Following the UNCTAD report on commodities and development which criticised governments that had failed to “make the most of commodities” by overlooking policies to maximise sectoral linkages (see Agritrade article ‘Changes to commodity markets will have lasting price effects’, forthcoming 2013), the UN Economic Commission for Africa (ECA) has devoted its 2013 Annual Economic Report to articulating its view of the way forward. This sees a strong role for government and for interventionist policies. The chapter on agricultural commodities, for example, argues that “interventionist state policies are crucial to make the most of soft commodities”. Citing examples from Indonesia, Malaysia and Brazil, it argues that intervention such as “export restrictions [are] important to increase the value-added content of exports”.
The report incorporates evidence from seven sub-Saharan African case studies: Cameroon, Ethiopia, Ghana, Kenya, Nigeria, South Africa and Zambia, with agricultural case studies that include cocoa, coffee, tea and ‘agro-products’ (essentially fresh horticulture).
The report recognises fully the developmental potential of agriculture, arguing for example that “agro-processing is one of the most developed manufacturing sectors in Africa.” While recognising that “there is no ‘one size fits all’ policy approach for commodity-based industrialisation”, in both its policy recommendations and case study analysis the report emphasises the role that governments should play to maximise the developmental impact of commodity production and export. These include several uncontroversial roles, such as creating “inclusive and transparent institutional industrial-policy mechanisms”, “boosting local skills and technological capabilities” and addressing “infrastructure constraints and bottlenecks”. However, some recommendations are more controversial, such as developing “an appropriately directed local content policy” (for which the report argues that WTO “rules provide some legal leeway... and [that] many countries anyway find real-world mechanisms to push through and sustain local content policies”).
The report argues that governments should “adopt strategic interventions to insert indigenous firms in supply chains”. This last recommendation flows from a core element of the research methodology for the report, which has focused on the place of African firms in global value chains (GVCs). It shows, for example by reference to the Kenya horticulture and Ghanaian cocoa industries, how a relationship of trust within a GVC can help African firms upgrade and retain a higher share of the final value of the goods made from their raw materials. However, it notes that this takes considerable time and requires appropriate government support.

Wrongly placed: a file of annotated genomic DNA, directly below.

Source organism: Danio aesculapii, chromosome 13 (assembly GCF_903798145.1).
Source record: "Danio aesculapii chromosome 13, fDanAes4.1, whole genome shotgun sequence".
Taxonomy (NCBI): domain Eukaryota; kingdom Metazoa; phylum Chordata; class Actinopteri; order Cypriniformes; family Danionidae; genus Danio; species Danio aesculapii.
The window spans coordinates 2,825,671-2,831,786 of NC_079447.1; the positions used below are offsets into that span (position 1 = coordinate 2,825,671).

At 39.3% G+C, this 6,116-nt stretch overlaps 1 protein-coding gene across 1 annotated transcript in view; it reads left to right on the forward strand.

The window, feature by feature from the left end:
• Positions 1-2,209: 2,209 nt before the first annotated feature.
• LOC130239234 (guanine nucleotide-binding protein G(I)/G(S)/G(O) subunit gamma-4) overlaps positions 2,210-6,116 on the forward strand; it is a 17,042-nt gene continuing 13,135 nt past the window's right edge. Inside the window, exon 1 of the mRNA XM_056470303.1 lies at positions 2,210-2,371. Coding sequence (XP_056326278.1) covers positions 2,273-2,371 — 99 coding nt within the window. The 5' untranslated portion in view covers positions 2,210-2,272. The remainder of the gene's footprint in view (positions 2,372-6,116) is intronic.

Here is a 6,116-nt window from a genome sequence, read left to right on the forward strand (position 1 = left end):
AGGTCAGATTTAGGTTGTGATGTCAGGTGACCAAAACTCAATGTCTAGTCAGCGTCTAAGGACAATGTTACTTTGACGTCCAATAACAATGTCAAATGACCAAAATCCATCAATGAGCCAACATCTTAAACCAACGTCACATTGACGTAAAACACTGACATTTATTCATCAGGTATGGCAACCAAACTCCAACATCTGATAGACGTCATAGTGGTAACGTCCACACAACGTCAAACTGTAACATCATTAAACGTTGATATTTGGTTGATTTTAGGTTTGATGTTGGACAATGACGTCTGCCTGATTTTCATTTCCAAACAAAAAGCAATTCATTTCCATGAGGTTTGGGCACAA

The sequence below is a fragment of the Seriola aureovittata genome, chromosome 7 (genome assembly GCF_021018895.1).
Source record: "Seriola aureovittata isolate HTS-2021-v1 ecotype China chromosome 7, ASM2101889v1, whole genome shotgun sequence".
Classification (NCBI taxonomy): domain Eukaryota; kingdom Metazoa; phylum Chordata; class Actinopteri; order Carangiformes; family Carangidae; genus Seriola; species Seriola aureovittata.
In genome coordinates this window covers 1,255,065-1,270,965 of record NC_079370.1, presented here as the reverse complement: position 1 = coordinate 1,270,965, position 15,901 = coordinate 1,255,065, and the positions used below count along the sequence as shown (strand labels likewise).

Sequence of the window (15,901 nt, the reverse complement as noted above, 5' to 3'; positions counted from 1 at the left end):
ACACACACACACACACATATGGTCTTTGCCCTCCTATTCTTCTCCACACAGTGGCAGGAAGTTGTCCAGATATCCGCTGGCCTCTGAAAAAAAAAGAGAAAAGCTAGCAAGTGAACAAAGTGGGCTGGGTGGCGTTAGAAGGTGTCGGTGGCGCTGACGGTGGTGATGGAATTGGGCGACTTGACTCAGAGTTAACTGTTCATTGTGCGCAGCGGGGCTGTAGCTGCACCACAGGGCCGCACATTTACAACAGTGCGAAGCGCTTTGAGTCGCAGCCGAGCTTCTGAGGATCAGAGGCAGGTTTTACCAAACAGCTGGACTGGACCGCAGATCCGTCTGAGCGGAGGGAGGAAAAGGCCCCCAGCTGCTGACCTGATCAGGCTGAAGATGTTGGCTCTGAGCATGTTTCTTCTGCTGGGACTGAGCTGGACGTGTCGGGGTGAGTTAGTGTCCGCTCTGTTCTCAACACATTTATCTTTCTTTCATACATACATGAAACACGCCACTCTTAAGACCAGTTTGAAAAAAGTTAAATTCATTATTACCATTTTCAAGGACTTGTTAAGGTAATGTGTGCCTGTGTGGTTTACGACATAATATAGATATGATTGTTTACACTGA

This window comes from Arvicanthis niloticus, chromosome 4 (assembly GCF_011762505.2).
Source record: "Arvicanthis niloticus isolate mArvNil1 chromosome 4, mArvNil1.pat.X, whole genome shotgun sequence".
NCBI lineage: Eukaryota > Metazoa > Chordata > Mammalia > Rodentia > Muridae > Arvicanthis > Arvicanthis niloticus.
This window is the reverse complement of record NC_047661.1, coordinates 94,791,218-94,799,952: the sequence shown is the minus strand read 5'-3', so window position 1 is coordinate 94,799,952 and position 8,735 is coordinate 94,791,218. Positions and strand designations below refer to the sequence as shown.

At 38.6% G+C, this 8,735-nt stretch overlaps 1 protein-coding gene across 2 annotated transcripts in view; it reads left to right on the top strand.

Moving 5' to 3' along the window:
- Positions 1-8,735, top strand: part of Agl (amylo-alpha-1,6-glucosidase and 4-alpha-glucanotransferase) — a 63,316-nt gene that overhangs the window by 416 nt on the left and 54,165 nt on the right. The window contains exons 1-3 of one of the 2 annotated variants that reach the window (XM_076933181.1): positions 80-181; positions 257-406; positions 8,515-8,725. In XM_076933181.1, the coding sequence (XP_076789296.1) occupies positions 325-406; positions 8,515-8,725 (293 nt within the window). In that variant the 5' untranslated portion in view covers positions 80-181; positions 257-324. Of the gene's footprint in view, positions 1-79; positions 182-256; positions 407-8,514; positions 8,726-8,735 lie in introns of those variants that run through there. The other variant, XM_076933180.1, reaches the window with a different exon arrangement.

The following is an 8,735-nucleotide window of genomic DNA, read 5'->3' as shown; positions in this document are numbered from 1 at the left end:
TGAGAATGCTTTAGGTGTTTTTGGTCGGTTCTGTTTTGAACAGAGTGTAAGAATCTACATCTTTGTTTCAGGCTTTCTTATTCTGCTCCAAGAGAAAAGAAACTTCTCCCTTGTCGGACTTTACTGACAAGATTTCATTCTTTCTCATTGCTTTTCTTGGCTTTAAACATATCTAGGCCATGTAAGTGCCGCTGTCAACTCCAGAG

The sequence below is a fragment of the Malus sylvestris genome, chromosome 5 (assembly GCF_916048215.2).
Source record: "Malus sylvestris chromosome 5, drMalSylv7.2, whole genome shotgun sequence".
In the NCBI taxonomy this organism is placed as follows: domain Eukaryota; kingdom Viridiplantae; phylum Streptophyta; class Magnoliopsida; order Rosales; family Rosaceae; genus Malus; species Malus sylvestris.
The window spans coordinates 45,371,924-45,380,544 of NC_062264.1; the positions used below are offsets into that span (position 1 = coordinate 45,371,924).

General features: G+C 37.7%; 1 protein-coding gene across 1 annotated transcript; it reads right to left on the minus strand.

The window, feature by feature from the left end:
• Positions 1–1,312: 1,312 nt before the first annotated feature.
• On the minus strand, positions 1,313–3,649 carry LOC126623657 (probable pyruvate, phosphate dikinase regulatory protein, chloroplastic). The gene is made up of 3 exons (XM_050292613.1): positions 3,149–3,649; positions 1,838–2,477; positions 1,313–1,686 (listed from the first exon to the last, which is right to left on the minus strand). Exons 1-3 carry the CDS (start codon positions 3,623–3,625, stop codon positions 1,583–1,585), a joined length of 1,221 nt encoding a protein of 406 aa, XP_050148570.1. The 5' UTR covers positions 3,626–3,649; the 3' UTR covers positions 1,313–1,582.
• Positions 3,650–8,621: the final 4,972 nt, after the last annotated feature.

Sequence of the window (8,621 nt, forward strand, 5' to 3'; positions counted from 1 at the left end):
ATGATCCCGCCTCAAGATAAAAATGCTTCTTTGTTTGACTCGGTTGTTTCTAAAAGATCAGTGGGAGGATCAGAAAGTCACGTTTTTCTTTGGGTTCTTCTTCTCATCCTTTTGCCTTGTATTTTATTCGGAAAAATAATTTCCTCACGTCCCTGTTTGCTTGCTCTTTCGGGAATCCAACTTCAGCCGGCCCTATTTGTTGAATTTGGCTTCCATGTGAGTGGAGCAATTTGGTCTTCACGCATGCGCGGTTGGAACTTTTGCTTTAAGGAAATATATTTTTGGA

The report compares favourably, for example, the experience of Ghana’s cocoa sector with that of Cameroon. It points out that “unlike many other producing countries, Ghana in the 1990s did not dismantle its cocoa marketing body.... [and] while allowing private, registered buyers to control domestic marketing, Ghana retains government control over exports and, critically, over grading and quality assurance.” It attributes the recent growth of the sector and its price premium partly to these features. By contrast, it sees the absence of these features in the “dismal” experience of Cameroon’s efforts to “to promote local processing” and a more beneficial basis for integration into global agricultural value chains.
The ECA’s use of the GVC methodology provides a helpful way to identify how best Africa could capitalise on natural resource endowments to avoid “the resource curse” and, instead, use the gains from trade to support sustainable development. The GVC approach focuses on the factors that determine the distribution of the final value of a good between the many elements in the chain “from farm to plate”. Key words are “power relationships”, “trust”, “hierarchies” and “lead firms”. In essence, the approach argues that the return to primary producers is determined by “what they can negotiate” with lead firms in a GVC which, in turn, is heavily influenced by what they can offer. There is much that governments can do to increase their firms’ negotiating power. Potentially some useful lessons could be learnt from the EU’s evolving policy on strengthening the functioning of supply chains.
However, of critical importance is the way that policies are implemented. As the ECA report identifies, there have been examples of successful highly interventionist policies – but there have also been many failures.
The ECA report shows clearly the possibilities and dangers in relation to regional trade. It notes the difficulty that many producers have in breaking productively into GVCs, given the high quality and delivery standards demanded by OECD buyers. It suggests that regional markets could provide a first “learning by doing” experience on the road to global exporting. However, it notes growing extra-regional competition on regional markets. The report also notes the pioneering role of South African supermarkets in local sourcing as they spread across the continent, and expresses the hope that this may encourage European supermarkets (with their own established supply chains) to follow suit and move towards greater local sourcing. Here again government policy could play a role by requiring new retail investors, as an integral part of licensing agreements, to open up dialogues with local producers on product standards and requirements (see Agritrade article ‘Better information on retailer plans sought to boost sector development’, forthcoming 2013).